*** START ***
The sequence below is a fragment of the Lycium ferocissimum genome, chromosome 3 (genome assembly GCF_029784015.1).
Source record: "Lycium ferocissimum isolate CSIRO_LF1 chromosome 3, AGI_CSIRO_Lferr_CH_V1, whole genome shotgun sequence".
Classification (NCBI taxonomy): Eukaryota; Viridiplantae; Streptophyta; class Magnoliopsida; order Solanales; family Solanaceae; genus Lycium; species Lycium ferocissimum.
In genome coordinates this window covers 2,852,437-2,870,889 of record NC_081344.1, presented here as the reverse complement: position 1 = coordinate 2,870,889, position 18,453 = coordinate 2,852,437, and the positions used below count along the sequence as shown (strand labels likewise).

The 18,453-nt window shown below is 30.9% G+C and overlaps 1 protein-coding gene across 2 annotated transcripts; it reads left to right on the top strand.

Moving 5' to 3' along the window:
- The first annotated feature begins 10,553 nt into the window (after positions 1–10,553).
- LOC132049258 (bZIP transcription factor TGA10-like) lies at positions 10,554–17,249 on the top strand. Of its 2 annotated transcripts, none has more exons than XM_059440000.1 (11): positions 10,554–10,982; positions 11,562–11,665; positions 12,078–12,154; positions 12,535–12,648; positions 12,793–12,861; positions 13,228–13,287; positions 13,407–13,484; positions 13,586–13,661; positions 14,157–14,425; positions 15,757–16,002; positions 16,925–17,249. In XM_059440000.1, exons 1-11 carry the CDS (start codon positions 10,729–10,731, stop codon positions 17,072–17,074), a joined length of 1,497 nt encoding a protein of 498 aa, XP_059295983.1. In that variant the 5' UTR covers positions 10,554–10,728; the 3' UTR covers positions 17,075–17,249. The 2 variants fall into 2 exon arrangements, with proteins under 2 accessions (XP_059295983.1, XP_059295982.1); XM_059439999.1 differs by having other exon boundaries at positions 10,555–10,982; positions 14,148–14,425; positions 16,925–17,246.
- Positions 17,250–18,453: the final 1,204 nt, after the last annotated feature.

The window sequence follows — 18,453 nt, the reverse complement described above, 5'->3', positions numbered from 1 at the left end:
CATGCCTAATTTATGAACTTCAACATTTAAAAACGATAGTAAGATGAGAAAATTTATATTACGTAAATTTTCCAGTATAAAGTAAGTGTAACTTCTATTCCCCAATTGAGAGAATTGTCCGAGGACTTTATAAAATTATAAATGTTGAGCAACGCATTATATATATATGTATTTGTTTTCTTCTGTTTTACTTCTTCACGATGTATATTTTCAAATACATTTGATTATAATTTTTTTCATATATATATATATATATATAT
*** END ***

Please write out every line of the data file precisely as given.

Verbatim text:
The sequence below is a fragment of the Lycium ferocissimum genome, chromosome 3 (genome assembly GCF_029784015.1).
Source record: "Lycium ferocissimum isolate CSIRO_LF1 chromosome 3, AGI_CSIRO_Lferr_CH_V1, whole genome shotgun sequence".
Classification (NCBI taxonomy): Eukaryota; Viridiplantae; Streptophyta; class Magnoliopsida; order Solanales; family Solanaceae; genus Lycium; species Lycium ferocissimum.
In genome coordinates this window covers 2,852,437-2,870,889 of record NC_081344.1, presented here as the reverse complement: position 1 = coordinate 2,870,889, position 18,453 = coordinate 2,852,437, and the positions used below count along the sequence as shown (strand labels likewise).

The 18,453-nt window shown below is 30.9% G+C and overlaps 1 protein-coding gene across 2 annotated transcripts; it reads left to right on the top strand.

Moving 5' to 3' along the window:
- The first annotated feature begins 10,553 nt into the window (after positions 1–10,553).
- LOC132049258 (bZIP transcription factor TGA10-like) lies at positions 10,554–17,249 on the top strand. Of its 2 annotated transcripts, none has more exons than XM_059440000.1 (11): positions 10,554–10,982; positions 11,562–11,665; positions 12,078–12,154; positions 12,535–12,648; positions 12,793–12,861; positions 13,228–13,287; positions 13,407–13,484; positions 13,586–13,661; positions 14,157–14,425; positions 15,757–16,002; positions 16,925–17,249. In XM_059440000.1, exons 1-11 carry the CDS (start codon positions 10,729–10,731, stop codon positions 17,072–17,074), a joined length of 1,497 nt encoding a protein of 498 aa, XP_059295983.1. In that variant the 5' UTR covers positions 10,554–10,728; the 3' UTR covers positions 17,075–17,249. The 2 variants fall into 2 exon arrangements, with proteins under 2 accessions (XP_059295983.1, XP_059295982.1); XM_059439999.1 differs by having other exon boundaries at positions 10,555–10,982; positions 14,148–14,425; positions 16,925–17,246.
- Positions 17,250–18,453: the final 1,204 nt, after the last annotated feature.

The window sequence follows — 18,453 nt, the reverse complement described above, 5'->3', positions numbered from 1 at the left end:
CATGCCTAATTTATGAACTTCAACATTTAAAAACGATAGTAAGATGAGAAAATTTATATTACGTAAATTTTCCAGTATAAAGTAAGTGTAACTTCTATTCCCCAATTGAGAGAATTGTCCGAGGACTTTATAAAATTATAAATGTTGAGCAACGCATTATATATATATGTATTTGTTTTCTTCTGTTTTACTTCTTCACGATGTATATTTTCAAATACATTTGATTATAATTTTTTTCATATATATATATATATATATAT